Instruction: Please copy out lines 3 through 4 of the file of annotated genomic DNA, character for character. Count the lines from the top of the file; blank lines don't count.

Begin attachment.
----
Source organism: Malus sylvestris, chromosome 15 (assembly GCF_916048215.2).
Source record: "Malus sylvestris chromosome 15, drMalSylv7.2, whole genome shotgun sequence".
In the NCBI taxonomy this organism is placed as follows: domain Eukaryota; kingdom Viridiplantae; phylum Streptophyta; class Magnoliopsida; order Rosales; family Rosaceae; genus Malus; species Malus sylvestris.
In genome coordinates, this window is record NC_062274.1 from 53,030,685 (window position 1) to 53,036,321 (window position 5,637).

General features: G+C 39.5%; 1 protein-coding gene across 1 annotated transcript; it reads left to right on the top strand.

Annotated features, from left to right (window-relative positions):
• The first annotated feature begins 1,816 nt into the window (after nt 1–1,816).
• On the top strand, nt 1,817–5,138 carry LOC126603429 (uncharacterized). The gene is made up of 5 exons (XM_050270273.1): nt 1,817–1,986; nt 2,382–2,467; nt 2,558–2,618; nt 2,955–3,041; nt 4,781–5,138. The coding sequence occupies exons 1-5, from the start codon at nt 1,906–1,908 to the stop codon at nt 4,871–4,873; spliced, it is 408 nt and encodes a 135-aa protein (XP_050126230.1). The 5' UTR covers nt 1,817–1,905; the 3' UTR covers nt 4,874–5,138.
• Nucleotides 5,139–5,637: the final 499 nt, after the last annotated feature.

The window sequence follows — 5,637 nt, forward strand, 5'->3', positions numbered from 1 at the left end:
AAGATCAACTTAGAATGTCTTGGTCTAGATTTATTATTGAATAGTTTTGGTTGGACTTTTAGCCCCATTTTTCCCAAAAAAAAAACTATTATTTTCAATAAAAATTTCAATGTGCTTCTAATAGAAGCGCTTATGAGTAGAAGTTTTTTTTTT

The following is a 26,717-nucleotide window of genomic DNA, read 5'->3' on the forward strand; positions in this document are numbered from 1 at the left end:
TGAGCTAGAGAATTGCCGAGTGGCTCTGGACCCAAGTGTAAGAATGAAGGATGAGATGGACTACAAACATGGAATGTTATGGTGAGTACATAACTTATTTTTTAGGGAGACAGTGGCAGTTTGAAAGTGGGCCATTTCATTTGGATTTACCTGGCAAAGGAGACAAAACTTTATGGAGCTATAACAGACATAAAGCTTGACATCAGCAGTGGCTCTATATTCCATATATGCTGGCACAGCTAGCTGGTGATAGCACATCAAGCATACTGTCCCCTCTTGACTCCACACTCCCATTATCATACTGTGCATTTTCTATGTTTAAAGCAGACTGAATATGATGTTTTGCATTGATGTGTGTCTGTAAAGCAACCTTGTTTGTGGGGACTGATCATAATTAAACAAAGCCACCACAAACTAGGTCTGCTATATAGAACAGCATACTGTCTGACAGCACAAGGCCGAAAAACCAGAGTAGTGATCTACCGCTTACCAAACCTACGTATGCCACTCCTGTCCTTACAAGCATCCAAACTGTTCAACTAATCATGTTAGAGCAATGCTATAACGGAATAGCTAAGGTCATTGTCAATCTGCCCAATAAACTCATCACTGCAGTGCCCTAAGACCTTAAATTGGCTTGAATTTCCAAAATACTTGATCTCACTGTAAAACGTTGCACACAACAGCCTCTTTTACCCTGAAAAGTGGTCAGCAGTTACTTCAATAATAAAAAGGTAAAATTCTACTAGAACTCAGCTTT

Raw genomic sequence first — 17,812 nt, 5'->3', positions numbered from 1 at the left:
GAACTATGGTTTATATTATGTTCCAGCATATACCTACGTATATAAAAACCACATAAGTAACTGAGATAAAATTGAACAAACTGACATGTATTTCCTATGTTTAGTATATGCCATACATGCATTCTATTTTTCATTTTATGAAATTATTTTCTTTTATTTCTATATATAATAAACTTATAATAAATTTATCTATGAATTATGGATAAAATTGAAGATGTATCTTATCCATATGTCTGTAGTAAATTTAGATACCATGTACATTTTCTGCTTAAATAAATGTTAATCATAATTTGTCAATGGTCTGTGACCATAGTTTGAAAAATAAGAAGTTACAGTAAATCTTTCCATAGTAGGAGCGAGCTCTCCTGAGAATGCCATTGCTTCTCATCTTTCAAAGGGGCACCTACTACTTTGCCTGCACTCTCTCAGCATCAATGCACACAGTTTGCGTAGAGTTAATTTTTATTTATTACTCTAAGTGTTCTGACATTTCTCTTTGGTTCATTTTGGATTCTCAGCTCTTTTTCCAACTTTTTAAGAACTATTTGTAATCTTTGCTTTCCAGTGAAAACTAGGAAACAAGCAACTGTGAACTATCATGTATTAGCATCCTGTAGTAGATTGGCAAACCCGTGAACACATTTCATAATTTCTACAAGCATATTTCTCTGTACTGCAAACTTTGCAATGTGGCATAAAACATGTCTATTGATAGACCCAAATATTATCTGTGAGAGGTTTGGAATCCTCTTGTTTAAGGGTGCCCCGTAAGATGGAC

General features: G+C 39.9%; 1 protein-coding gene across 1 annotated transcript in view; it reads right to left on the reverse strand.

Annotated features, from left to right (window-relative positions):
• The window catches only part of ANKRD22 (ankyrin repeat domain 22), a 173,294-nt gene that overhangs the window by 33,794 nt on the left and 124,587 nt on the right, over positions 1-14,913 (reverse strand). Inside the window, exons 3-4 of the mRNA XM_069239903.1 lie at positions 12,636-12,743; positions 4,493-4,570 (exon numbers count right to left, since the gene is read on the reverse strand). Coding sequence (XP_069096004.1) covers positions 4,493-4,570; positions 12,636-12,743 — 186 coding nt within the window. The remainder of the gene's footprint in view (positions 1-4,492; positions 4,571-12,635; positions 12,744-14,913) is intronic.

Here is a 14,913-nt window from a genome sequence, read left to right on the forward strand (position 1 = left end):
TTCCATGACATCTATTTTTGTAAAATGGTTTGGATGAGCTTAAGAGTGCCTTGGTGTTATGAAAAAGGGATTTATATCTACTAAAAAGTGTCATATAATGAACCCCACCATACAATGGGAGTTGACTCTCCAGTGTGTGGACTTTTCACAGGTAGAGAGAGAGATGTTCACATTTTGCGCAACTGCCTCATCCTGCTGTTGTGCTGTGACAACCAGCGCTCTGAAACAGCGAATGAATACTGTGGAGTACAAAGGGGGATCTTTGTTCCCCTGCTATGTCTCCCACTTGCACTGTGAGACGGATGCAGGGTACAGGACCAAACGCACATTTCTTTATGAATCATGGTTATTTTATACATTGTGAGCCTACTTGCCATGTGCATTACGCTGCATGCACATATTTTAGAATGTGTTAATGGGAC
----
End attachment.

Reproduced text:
In the NCBI taxonomy this organism is placed as follows: domain Eukaryota; kingdom Viridiplantae; phylum Streptophyta; class Magnoliopsida; order Rosales; family Rosaceae; genus Malus; species Malus sylvestris.
In genome coordinates, this window is record NC_062274.1 from 53,030,685 (window position 1) to 53,036,321 (window position 5,637).